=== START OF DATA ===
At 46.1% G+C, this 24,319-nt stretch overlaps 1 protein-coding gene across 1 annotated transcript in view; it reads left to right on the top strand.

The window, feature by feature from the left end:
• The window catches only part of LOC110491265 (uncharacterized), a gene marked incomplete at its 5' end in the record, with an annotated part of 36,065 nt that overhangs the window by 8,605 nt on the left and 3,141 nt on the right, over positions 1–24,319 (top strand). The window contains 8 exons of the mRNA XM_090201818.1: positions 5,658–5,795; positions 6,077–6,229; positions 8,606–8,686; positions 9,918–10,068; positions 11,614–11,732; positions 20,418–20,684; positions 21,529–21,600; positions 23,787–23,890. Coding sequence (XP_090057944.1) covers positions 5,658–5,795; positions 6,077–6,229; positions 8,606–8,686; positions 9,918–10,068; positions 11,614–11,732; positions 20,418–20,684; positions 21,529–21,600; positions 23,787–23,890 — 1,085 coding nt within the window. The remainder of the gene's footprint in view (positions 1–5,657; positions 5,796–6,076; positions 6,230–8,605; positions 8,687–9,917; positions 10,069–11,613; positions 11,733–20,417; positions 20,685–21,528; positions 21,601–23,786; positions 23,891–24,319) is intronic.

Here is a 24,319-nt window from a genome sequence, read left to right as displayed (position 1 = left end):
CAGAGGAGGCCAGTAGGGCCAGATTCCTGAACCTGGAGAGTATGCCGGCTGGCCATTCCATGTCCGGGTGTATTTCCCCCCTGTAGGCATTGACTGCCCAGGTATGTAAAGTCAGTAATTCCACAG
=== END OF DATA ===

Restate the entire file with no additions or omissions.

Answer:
At 46.1% G+C, this 24,319-nt stretch overlaps 1 protein-coding gene across 1 annotated transcript in view; it reads left to right on the top strand.

The window, feature by feature from the left end:
• The window catches only part of LOC110491265 (uncharacterized), a gene marked incomplete at its 5' end in the record, with an annotated part of 36,065 nt that overhangs the window by 8,605 nt on the left and 3,141 nt on the right, over positions 1–24,319 (top strand). The window contains 8 exons of the mRNA XM_090201818.1: positions 5,658–5,795; positions 6,077–6,229; positions 8,606–8,686; positions 9,918–10,068; positions 11,614–11,732; positions 20,418–20,684; positions 21,529–21,600; positions 23,787–23,890. Coding sequence (XP_090057944.1) covers positions 5,658–5,795; positions 6,077–6,229; positions 8,606–8,686; positions 9,918–10,068; positions 11,614–11,732; positions 20,418–20,684; positions 21,529–21,600; positions 23,787–23,890 — 1,085 coding nt within the window. The remainder of the gene's footprint in view (positions 1–5,657; positions 5,796–6,076; positions 6,230–8,605; positions 8,687–9,917; positions 10,069–11,613; positions 11,733–20,417; positions 20,685–21,528; positions 21,601–23,786; positions 23,891–24,319) is intronic.

Here is a 24,319-nt window from a genome sequence, read left to right as displayed (position 1 = left end):
CAGAGGAGGCCAGTAGGGCCAGATTCCTGAACCTGGAGAGTATGCCGGCTGGCCATTCCATGTCCGGGTGTATTTCCCCCCTGTAGGCATTGACTGCCCAGGTATGTAAAGTCAGTAATTCCACAG